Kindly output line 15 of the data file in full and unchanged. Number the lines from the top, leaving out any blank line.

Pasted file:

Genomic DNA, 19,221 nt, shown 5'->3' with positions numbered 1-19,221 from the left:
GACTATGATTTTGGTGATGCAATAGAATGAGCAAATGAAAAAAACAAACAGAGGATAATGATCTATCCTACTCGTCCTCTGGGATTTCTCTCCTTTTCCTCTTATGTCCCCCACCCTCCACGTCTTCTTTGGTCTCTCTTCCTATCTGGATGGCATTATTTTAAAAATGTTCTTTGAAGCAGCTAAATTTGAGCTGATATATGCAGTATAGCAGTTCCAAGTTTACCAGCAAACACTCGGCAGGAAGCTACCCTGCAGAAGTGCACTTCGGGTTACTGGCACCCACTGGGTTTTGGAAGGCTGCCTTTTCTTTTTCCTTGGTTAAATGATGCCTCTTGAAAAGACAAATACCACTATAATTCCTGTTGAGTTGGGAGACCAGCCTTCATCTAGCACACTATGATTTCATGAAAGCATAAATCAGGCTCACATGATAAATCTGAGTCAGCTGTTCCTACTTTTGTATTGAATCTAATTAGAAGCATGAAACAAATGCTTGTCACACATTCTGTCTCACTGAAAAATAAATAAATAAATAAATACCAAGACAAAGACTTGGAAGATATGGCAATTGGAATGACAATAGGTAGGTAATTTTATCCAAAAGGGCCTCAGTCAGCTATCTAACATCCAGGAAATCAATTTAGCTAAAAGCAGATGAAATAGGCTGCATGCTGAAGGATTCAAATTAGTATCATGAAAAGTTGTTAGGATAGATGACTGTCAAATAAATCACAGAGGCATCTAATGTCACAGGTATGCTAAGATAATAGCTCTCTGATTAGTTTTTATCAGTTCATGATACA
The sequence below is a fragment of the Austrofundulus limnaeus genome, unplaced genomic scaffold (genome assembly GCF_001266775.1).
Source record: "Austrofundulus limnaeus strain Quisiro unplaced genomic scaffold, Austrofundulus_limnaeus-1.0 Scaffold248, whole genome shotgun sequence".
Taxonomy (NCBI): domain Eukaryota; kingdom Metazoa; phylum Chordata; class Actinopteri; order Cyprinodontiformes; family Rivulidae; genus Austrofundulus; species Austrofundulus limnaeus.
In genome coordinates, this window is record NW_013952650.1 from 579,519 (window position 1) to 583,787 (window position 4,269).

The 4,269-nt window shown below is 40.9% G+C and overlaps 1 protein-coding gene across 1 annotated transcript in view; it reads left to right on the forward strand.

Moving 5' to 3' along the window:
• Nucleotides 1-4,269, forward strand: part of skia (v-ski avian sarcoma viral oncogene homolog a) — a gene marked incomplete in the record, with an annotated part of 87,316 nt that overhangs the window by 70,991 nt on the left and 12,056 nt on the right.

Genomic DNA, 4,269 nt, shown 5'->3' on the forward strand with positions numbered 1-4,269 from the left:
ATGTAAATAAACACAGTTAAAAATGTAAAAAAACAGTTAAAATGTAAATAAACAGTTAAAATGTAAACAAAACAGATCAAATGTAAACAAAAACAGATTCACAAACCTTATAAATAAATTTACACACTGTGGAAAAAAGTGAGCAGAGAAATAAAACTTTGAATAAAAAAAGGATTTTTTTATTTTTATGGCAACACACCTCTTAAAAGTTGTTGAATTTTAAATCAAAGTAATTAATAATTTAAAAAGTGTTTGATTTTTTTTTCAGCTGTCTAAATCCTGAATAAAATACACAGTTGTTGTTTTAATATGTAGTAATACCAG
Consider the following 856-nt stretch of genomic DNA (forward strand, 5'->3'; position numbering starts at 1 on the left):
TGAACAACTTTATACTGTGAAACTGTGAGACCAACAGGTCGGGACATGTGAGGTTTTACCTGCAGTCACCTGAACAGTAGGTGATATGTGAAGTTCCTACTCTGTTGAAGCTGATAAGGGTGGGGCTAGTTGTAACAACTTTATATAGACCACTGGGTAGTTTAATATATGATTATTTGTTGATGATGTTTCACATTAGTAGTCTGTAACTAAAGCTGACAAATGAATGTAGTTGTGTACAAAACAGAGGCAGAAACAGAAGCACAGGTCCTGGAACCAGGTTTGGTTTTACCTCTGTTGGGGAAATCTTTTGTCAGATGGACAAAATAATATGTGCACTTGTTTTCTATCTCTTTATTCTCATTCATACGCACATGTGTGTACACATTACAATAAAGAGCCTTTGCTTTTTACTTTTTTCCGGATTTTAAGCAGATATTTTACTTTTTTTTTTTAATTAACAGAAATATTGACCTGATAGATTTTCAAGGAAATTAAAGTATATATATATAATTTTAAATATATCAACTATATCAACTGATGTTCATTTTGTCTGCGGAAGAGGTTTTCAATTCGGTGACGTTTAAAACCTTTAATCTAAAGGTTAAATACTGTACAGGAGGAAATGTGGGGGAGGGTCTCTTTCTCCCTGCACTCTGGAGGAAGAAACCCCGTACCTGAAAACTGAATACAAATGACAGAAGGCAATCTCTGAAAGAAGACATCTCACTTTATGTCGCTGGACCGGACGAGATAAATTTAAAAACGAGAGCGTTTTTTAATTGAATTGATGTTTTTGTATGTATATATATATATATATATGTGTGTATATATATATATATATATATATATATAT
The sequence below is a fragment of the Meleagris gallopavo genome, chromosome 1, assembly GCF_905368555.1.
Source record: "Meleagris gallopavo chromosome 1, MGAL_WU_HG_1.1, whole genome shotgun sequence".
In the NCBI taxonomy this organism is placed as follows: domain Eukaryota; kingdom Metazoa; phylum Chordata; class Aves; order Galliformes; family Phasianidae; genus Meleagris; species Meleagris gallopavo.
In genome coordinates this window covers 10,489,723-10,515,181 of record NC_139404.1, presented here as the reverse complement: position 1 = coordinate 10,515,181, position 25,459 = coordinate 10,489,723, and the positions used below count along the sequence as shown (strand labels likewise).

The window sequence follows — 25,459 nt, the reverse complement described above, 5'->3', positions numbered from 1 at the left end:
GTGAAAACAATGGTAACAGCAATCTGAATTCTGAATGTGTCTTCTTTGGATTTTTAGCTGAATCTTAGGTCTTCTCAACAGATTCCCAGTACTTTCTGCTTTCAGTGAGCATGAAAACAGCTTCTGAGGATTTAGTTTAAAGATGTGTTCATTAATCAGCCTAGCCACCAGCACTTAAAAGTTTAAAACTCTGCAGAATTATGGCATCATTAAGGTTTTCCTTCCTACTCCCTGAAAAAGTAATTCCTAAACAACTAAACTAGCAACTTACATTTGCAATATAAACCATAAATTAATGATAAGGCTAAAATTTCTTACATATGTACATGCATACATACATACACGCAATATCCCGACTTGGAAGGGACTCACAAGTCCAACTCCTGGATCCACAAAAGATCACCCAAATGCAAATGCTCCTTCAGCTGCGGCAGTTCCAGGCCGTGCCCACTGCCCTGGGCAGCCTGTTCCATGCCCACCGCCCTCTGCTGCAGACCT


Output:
Source record: "Meleagris gallopavo chromosome 1, MGAL_WU_HG_1.1, whole genome shotgun sequence".